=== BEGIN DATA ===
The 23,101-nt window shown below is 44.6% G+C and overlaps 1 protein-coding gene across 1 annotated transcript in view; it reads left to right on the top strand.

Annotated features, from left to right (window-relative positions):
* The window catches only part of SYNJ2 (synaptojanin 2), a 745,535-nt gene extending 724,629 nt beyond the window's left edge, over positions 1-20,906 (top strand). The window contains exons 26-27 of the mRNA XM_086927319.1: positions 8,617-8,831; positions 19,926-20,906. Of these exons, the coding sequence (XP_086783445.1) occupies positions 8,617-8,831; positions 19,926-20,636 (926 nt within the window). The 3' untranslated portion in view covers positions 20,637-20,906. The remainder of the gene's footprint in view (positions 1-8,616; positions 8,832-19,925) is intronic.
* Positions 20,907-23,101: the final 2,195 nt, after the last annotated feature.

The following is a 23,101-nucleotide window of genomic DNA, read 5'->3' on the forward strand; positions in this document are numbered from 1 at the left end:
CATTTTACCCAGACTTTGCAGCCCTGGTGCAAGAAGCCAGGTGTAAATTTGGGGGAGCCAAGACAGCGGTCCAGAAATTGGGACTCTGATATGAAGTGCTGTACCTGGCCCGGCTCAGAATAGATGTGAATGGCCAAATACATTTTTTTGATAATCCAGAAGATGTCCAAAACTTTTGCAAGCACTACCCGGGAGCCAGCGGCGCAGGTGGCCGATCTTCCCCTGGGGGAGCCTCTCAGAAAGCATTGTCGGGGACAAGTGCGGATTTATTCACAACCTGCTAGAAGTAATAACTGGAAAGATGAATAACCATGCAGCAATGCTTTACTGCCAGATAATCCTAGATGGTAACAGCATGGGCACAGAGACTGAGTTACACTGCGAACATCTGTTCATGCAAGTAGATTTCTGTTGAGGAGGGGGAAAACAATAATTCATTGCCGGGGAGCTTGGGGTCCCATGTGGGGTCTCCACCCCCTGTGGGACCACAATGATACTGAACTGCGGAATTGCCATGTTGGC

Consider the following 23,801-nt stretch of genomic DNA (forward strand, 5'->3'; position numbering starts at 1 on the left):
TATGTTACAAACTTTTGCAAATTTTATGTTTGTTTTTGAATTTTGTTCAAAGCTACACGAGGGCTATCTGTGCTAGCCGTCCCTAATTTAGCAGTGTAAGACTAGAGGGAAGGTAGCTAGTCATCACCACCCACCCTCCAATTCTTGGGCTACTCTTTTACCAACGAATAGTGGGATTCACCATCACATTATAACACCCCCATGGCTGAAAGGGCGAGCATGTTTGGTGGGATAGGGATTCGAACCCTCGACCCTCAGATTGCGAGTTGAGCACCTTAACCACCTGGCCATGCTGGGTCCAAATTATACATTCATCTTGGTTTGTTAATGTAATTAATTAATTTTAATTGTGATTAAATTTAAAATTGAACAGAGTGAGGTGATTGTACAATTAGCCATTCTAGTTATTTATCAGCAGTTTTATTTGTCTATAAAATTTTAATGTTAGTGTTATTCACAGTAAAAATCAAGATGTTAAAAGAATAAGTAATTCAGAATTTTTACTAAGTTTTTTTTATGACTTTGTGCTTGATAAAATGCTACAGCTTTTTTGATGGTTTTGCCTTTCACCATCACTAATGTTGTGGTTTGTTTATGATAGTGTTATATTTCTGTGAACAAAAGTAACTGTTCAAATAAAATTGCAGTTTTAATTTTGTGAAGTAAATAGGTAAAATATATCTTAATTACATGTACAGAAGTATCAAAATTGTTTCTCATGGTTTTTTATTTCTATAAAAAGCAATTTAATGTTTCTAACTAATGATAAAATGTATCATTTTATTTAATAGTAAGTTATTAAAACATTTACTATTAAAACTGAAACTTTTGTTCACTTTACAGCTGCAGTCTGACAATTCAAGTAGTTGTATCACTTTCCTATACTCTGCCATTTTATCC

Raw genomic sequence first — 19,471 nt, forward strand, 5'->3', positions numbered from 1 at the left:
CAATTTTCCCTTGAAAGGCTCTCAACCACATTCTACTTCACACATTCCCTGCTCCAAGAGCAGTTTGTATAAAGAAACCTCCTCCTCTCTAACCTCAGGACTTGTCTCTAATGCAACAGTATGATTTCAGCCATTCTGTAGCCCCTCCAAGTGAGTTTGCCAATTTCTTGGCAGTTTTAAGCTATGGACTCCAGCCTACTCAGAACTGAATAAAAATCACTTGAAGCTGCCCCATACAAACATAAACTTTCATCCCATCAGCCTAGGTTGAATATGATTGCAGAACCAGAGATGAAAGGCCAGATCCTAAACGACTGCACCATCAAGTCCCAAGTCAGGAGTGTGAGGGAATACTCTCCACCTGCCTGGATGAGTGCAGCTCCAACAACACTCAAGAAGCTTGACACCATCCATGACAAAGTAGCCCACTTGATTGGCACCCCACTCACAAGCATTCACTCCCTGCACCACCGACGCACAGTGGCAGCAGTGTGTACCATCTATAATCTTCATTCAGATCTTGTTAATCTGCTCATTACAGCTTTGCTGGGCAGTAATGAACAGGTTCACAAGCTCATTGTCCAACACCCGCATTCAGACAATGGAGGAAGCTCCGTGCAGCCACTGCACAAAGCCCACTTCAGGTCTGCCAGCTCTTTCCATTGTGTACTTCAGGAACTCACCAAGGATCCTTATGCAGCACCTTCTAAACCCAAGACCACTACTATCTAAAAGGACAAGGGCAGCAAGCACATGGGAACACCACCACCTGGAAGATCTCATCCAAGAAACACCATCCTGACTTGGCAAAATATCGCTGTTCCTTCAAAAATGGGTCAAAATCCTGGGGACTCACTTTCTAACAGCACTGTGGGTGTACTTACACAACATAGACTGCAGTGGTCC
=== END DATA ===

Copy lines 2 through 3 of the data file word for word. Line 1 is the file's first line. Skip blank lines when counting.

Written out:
Annotated features, from left to right (window-relative positions):
* The window catches only part of SYNJ2 (synaptojanin 2), a 745,535-nt gene extending 724,629 nt beyond the window's left edge, over positions 1-20,906 (top strand). The window contains exons 26-27 of the mRNA XM_086927319.1: positions 8,617-8,831; positions 19,926-20,906. Of these exons, the coding sequence (XP_086783445.1) occupies positions 8,617-8,831; positions 19,926-20,636 (926 nt within the window). The 3' untranslated portion in view covers positions 20,637-20,906. The remainder of the gene's footprint in view (positions 1-8,616; positions 8,832-19,925) is intronic.